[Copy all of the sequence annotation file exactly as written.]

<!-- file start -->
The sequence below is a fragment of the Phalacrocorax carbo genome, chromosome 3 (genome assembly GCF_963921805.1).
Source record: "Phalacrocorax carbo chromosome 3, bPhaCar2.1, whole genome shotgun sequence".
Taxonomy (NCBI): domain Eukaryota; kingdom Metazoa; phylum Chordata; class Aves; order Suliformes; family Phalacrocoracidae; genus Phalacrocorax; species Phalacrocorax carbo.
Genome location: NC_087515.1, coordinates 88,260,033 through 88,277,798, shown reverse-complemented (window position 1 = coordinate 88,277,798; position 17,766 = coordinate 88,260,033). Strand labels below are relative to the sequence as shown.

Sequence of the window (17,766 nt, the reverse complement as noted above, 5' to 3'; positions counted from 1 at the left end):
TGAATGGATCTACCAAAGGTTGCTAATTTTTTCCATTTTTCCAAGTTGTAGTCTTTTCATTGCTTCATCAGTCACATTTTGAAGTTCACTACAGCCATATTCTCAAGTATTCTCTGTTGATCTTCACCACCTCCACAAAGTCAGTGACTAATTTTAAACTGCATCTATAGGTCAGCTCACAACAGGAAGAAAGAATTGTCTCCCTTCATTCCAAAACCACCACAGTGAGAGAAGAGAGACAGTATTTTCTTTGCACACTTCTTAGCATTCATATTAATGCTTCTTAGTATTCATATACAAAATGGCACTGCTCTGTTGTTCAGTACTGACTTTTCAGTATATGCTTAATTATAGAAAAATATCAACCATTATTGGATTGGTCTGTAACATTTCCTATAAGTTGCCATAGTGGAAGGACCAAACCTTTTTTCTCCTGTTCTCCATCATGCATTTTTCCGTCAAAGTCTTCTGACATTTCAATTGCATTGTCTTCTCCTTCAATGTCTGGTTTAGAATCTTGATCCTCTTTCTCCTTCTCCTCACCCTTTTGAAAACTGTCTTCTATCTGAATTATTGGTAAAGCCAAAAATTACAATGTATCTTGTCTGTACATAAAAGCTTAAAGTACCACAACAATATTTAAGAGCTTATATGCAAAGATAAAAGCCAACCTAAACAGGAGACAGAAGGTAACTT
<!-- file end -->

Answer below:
The sequence below is a fragment of the Phalacrocorax carbo genome, chromosome 3 (genome assembly GCF_963921805.1).
Source record: "Phalacrocorax carbo chromosome 3, bPhaCar2.1, whole genome shotgun sequence".
Taxonomy (NCBI): domain Eukaryota; kingdom Metazoa; phylum Chordata; class Aves; order Suliformes; family Phalacrocoracidae; genus Phalacrocorax; species Phalacrocorax carbo.
Genome location: NC_087515.1, coordinates 88,260,033 through 88,277,798, shown reverse-complemented (window position 1 = coordinate 88,277,798; position 17,766 = coordinate 88,260,033). Strand labels below are relative to the sequence as shown.

Sequence of the window (17,766 nt, the reverse complement as noted above, 5' to 3'; positions counted from 1 at the left end):
TGAATGGATCTACCAAAGGTTGCTAATTTTTTCCATTTTTCCAAGTTGTAGTCTTTTCATTGCTTCATCAGTCACATTTTGAAGTTCACTACAGCCATATTCTCAAGTATTCTCTGTTGATCTTCACCACCTCCACAAAGTCAGTGACTAATTTTAAACTGCATCTATAGGTCAGCTCACAACAGGAAGAAAGAATTGTCTCCCTTCATTCCAAAACCACCACAGTGAGAGAAGAGAGACAGTATTTTCTTTGCACACTTCTTAGCATTCATATTAATGCTTCTTAGTATTCATATACAAAATGGCACTGCTCTGTTGTTCAGTACTGACTTTTCAGTATATGCTTAATTATAGAAAAATATCAACCATTATTGGATTGGTCTGTAACATTTCCTATAAGTTGCCATAGTGGAAGGACCAAACCTTTTTTCTCCTGTTCTCCATCATGCATTTTTCCGTCAAAGTCTTCTGACATTTCAATTGCATTGTCTTCTCCTTCAATGTCTGGTTTAGAATCTTGATCCTCTTTCTCCTTCTCCTCACCCTTTTGAAAACTGTCTTCTATCTGAATTATTGGTAAAGCCAAAAATTACAATGTATCTTGTCTGTACATAAAAGCTTAAAGTACCACAACAATATTTAAGAGCTTATATGCAAAGATAAAAGCCAACCTAAACAGGAGACAGAAGGTAACTT